As previously indicated, the bone anchor extension 10 can also include a locking mechanism that is adapted to lock a bone anchor into engagement with the bone anchor extension 10, thereby preventing inadvertent disengagement of the bone anchor extension 10 from the bone anchor during use of the device. In the embodiment shown in FIGS. 1A-1F, the locking mechanism is in the form of a single or unitary locking band 14 that is adapted to slidably move along the elongate member 12 between an unlocked position in which the locking band 14 allows free pivotal movement of the opposed arms 12 a, 12 b relative to one another, and a locked position in which the locking band 14 prevents pivotal movement of the opposed arms 12 a, 12 b relative to one another to lock a bone anchor into engagement with the distal ends 12 d of the arms 12 a, 12 b. As best shown in FIG. 1B, the locking band 14 has a generally annular shape and includes opposed protrusions or blocks 27 a, 27 b formed on an inner surface thereof. Each block 27 a, 27 b is shaped to extend between the opposed slots 16 a, 16 b formed in the elongate member 12. In order for the blocks 27 a, 27 b to allow free pivotal movement of the arms 12 a, 12 b when the blocks 27 a, 27 b are located in an unlocked position and to prevent pivotal movement of the arms 12 a, 12 b when the blocks 27 a, 27 b are located in a locked position, a width between the opposed slots 16 a, 16 b formed in the elongate member 12 can vary. In particular, as shown in FIGS. 1C and 1D, the proximal portion of the slots 16 a, 16 b can decrease in width just proximal of and adjacent to the pivot point P1 to form a narrowed region 17. The blocks 27 a, 27 b can have a width that is substantially the same as the width of the narrowed region 17. As a result, when the blocks 27 a, 27 b on the locking band 14 are located proximal of the narrowed region 17, i.e., when the locking band 14 is in a proximal position, the arms 12 a, 12 b can pivot freely to allow the distal ends 12 d of the arms 12 a, 12 b to be positioned around a bone anchor. FIG. 1C illustrates the locking band 14 in the proximal unlocked position with the block 27 b positioned proximal of the narrowed region 17. When the locking band 14 is slid distally along the elongate member 12, the blocks 27 a, 27 b can extend into the narrowed region 12 and between the opposed arms 12 a, 12 b. The blocks 27 a, 27 b will thus prevent pivotal movement of the opposed arms 12 a, 12 b about the blocks 22 a, 22 b that form the fulcrum, thereby locking the arms 12 a, 12 b in a fixed position. Since the distal portion of the arms 12 a, 12 b cannot move away from one another, a bone anchor engaged between the distal ends 12 d of the arms 12 a, 12 b will be locked therebetween. The distal portion of the arms 12 a, 12 b are also prevented from moving toward one another as well due to the configuration of the locking band 14. FIG. 1D illustrates the locking band 14 in the distal locked position with the block 27 b is positioned within the narrowed region 17 to prevent pivotal movement of the arms 12 a, 12 b.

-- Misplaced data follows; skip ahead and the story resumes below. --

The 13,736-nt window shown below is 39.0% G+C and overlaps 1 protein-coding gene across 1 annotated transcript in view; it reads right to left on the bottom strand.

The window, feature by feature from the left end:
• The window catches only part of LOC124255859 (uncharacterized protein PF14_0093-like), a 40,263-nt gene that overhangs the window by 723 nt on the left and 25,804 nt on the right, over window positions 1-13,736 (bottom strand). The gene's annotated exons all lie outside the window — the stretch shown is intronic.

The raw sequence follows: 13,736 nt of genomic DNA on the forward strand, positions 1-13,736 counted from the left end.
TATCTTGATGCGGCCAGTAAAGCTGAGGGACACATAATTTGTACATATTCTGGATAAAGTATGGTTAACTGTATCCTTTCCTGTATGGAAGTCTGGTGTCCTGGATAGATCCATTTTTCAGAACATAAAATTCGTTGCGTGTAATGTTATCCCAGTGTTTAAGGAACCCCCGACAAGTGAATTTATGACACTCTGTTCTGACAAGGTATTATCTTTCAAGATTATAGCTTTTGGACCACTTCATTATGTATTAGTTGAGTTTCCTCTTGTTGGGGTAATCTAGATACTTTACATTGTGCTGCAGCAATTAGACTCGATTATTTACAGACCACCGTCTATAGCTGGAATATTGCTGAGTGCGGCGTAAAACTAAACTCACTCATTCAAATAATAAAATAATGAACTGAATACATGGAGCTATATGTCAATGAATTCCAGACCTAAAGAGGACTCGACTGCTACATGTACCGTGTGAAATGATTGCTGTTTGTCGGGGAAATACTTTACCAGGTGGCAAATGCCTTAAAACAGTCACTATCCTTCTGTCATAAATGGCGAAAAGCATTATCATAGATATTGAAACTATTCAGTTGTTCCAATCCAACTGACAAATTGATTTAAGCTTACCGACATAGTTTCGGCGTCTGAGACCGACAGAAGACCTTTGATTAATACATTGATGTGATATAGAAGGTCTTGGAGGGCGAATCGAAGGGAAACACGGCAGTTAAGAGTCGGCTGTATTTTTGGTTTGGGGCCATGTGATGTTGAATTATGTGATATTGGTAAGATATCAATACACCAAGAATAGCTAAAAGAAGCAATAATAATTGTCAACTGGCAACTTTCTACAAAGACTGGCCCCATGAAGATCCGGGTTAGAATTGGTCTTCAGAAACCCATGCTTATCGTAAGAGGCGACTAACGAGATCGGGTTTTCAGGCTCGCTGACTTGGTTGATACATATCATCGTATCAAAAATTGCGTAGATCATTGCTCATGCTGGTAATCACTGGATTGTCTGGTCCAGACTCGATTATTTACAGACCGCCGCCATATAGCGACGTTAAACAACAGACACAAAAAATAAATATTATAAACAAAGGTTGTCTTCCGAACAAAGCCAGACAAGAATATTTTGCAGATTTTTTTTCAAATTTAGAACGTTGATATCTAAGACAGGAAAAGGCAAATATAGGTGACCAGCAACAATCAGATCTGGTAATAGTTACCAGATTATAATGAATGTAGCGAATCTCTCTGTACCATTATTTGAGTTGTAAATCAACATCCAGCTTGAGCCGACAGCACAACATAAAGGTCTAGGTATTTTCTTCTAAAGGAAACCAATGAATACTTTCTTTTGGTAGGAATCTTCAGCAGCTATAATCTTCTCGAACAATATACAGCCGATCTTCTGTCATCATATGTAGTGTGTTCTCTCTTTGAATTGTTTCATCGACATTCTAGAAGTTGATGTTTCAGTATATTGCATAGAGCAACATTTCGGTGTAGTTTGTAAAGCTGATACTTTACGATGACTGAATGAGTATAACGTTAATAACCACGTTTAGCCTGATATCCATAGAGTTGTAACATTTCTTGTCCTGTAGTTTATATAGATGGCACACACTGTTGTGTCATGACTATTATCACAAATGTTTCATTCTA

In order to maintain the locking band 14 in the proximal unlocked position and the distal locked position, the locking band 14 can also include an engagement mechanism formed thereon for releasably engaging the elongate member 12. As shown in FIG. 1B, the locking band 14 includes opposed deflectable tangs 28 a, 28 b formed thereon. The tangs 28 a, 28 b, for example, can be formed by cut-outs in the locking band 14. Each tang 28 a, 28 b can include a protrusion 29 a, 29 b formed on a distal end thereof and adapted to extend into a corresponding detent or opening formed in the elongate member 12. FIG. 1B illustrates proximal and distal openings 30 a, 30 b formed in arm 12 a. While not shown, the other arm 12 b can likewise include proximal and distal openings formed therein. When the locking band 14 is in the proximal unlocked position, the protrusion 29 a, 29 b on each tang 28 a, 28 b can extend into the proximal opening in each arm 12 a, 12 b, thereby engaging the elongate member 12 and thus maintaining the locking band 14 in the proximal unlocked position. When a force is applied to the locking band 14 to slide the locking band 14 distally, the arms 12 a, 12 b will deflect outward to remove the protrusions 29 a, 29 b from the openings. When the locking band 14 is in the distal position, i.e., when the blocks 27 a, 27 b are located within the narrowed region 17 of the slots 16 a, 16 b, the protrusions 29 a, 29 b on the tangs 28 a, 28 b will extend into and engage the distal openings in the arms 12 a, 12 b to maintain the locking band 14 in the distal locked position. FIGS. 1E and 1F illustrate the locking band 14 in the distal locked position, showing protrusion 29 a extending into the distal opening 30 b formed in arm 12 a. Again, a force can be applied to the locking band 14 to cause the arms 12 a, 12 b to deflect outward and thereby allow the locking band 14 to be slid proximally to return to the proximal unlocked position.